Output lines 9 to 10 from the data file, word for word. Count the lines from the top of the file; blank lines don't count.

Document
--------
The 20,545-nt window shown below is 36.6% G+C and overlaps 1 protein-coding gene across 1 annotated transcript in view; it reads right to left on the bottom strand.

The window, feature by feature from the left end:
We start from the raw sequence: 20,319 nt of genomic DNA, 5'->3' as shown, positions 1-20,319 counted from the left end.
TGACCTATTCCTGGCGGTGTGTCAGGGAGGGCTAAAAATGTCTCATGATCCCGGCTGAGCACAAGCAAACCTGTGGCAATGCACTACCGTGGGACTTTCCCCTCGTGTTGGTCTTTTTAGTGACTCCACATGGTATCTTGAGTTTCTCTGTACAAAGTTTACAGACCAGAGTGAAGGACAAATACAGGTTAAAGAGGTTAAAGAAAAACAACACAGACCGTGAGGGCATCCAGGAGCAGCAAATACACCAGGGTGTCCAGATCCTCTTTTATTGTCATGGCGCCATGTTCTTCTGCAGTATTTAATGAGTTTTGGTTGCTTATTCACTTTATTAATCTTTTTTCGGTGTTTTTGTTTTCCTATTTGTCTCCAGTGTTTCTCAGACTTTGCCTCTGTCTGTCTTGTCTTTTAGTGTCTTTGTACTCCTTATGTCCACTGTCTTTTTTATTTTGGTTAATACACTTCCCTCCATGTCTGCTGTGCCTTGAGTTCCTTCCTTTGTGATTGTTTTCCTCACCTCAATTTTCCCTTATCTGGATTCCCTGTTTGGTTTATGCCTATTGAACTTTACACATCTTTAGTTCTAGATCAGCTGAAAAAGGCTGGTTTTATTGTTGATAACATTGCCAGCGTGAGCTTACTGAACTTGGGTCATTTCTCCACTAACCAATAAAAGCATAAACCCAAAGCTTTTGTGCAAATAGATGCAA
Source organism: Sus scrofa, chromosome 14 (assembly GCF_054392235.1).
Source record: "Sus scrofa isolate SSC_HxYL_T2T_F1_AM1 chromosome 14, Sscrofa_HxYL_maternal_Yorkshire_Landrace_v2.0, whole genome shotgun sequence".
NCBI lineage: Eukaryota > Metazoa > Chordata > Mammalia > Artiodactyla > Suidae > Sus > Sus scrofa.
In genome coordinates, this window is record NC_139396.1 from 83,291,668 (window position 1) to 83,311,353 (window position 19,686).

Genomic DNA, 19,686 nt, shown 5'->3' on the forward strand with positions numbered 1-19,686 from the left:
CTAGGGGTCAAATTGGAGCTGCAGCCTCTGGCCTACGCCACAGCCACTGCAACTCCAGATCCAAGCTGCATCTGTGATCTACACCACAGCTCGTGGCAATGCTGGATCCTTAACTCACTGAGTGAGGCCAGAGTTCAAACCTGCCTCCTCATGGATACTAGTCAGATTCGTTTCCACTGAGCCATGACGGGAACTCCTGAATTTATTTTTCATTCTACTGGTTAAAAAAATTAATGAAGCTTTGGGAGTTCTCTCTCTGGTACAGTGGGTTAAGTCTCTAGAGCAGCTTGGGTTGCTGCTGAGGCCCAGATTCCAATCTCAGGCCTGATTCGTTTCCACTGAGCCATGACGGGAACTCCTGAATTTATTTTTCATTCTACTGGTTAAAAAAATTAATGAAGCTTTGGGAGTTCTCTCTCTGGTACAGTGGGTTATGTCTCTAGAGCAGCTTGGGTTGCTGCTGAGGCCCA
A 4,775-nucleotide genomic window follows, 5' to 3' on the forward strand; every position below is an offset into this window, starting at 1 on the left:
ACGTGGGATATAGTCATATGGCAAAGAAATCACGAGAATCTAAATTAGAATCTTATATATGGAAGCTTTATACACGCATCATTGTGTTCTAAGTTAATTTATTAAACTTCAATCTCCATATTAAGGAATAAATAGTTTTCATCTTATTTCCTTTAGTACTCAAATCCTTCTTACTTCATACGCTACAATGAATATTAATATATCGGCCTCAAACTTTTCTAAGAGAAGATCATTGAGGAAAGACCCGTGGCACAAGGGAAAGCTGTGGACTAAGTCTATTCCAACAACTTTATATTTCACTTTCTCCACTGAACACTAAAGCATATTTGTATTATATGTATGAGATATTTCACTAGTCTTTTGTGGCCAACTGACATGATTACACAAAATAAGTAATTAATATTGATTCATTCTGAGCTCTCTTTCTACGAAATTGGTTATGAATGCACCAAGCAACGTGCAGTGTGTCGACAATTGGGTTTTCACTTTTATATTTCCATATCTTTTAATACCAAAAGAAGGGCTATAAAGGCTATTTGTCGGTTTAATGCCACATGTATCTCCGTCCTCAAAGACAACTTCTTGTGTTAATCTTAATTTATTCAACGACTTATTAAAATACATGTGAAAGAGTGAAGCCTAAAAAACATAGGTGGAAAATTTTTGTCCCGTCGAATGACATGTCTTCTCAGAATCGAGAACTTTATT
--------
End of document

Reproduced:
Genomic DNA, 19,686 nt, shown 5'->3' on the forward strand with positions numbered 1-19,686 from the left:
CTAGGGGTCAAATTGGAGCTGCAGCCTCTGGCCTACGCCACAGCCACTGCAACTCCAGATCCAAGCTGCATCTGTGATCTACACCACAGCTCGTGGCAATGCTGGATCCTTAACTCACTGAGTGAGGCCAGAGTTCAAACCTGCCTCCTCATGGATACTAGTCAGATTCGTTTCCACTGAGCCATGACGGGAACTCCTGAATTTATTTTTCATTCTACTGGTTAAAAAAATTAATGAAGCTTTGGGAGTTCTCTCTCTGGTACAGTGGGTTAAGTCTCTAGAGCAGCTTGGGTTGCTGCTGAGGCCCAGATTCCAATCTCAGGCCTGATTCGTTTCCACTGAGCCATGACGGGAACTCCTGAATTTATTTTTCATTCTACTGGTTAAAAAAATTAATGAAGCTTTGGGAGTTCTCTCTCTGGTACAGTGGGTTATGTCTCTAGAGCAGCTTGGGTTGCTGCTGAGGCCCA